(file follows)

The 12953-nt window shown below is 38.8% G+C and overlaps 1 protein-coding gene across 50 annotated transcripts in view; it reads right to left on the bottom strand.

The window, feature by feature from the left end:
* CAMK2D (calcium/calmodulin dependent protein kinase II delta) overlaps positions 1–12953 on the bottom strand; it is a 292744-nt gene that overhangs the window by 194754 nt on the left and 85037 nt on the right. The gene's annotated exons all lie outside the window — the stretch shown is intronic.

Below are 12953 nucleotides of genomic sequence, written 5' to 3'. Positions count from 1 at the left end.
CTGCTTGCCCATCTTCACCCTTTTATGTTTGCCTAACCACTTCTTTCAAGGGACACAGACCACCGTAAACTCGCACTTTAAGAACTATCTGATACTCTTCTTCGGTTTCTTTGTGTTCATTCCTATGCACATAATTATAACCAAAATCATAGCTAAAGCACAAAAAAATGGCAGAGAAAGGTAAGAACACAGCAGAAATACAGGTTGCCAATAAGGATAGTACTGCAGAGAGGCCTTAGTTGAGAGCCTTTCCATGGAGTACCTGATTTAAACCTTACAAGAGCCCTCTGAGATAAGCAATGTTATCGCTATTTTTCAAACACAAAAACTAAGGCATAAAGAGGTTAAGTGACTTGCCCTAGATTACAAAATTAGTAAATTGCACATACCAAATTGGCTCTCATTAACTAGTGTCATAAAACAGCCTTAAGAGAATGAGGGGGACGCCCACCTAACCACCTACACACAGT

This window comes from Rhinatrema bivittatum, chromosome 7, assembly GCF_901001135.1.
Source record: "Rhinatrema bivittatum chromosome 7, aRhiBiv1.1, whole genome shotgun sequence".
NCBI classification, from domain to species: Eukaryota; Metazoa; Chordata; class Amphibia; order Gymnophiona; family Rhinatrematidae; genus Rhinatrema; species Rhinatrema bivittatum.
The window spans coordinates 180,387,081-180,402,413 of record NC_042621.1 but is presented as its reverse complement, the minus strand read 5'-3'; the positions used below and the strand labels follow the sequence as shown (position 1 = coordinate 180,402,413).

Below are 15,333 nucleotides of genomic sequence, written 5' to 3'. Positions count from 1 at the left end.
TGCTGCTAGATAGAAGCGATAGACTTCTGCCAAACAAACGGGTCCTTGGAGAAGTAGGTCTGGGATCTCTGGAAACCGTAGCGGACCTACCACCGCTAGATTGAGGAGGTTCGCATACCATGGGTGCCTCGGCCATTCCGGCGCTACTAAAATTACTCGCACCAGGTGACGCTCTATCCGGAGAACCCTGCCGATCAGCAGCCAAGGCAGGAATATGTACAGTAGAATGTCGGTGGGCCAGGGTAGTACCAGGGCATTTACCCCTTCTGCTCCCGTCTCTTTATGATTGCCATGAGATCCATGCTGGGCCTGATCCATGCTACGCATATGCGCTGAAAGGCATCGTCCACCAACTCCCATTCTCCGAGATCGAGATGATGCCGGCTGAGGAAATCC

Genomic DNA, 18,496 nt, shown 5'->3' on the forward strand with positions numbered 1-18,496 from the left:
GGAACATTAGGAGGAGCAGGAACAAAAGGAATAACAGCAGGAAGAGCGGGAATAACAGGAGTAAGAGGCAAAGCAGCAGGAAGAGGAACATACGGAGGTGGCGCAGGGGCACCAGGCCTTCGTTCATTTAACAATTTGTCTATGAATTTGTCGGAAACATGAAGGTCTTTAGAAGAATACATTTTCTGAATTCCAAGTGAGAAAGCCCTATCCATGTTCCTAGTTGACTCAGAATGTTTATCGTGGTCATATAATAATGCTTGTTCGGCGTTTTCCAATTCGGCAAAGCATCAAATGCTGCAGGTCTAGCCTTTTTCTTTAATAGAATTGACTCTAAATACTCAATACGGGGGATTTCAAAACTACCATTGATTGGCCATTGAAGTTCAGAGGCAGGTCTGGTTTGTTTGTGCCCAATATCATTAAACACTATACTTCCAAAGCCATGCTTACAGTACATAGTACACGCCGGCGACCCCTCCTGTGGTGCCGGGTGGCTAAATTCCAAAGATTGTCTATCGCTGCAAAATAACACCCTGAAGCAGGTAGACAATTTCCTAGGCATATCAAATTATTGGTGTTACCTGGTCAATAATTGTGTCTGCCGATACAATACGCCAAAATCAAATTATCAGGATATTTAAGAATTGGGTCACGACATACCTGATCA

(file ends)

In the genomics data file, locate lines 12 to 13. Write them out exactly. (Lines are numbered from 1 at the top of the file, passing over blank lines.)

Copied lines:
Genomic DNA, 18,496 nt, shown 5'->3' on the forward strand with positions numbered 1-18,496 from the left:
GGAACATTAGGAGGAGCAGGAACAAAAGGAATAACAGCAGGAAGAGCGGGAATAACAGGAGTAAGAGGCAAAGCAGCAGGAAGAGGAACATACGGAGGTGGCGCAGGGGCACCAGGCCTTCGTTCATTTAACAATTTGTCTATGAATTTGTCGGAAACATGAAGGTCTTTAGAAGAATACATTTTCTGAATTCCAAGTGAGAAAGCCCTATCCATGTTCCTAGTTGACTCAGAATGTTTATCGTGGTCATATAATAATGCTTGTTCGGCGTTTTCCAATTCGGCAAAGCATCAAATGCTGCAGGTCTAGCCTTTTTCTTTAATAGAATTGACTCTAAATACTCAATACGGGGGATTTCAAAACTACCATTGATTGGCCATTGAAGTTCAGAGGCAGGTCTGGTTTGTTTGTGCCCAATATCATTAAACACTATACTTCCAAAGCCATGCTTACAGTACATAGTACACGCCGGCGACCCCTCCTGTGGTGCCGGGTGGCTAAATTCCAAAGATTGTCTATCGCTGCAAAATAACACCCTGAAGCAGGTAGACAATTTCCTAGGCATATCAAATTATTGGTGTTACCTGGTCAATAATTGTGTCTGCCGATACAATACGCCAAAATCAAATTATCAGGATATTTAAGAATTGGGTCACGACATACCTGATCA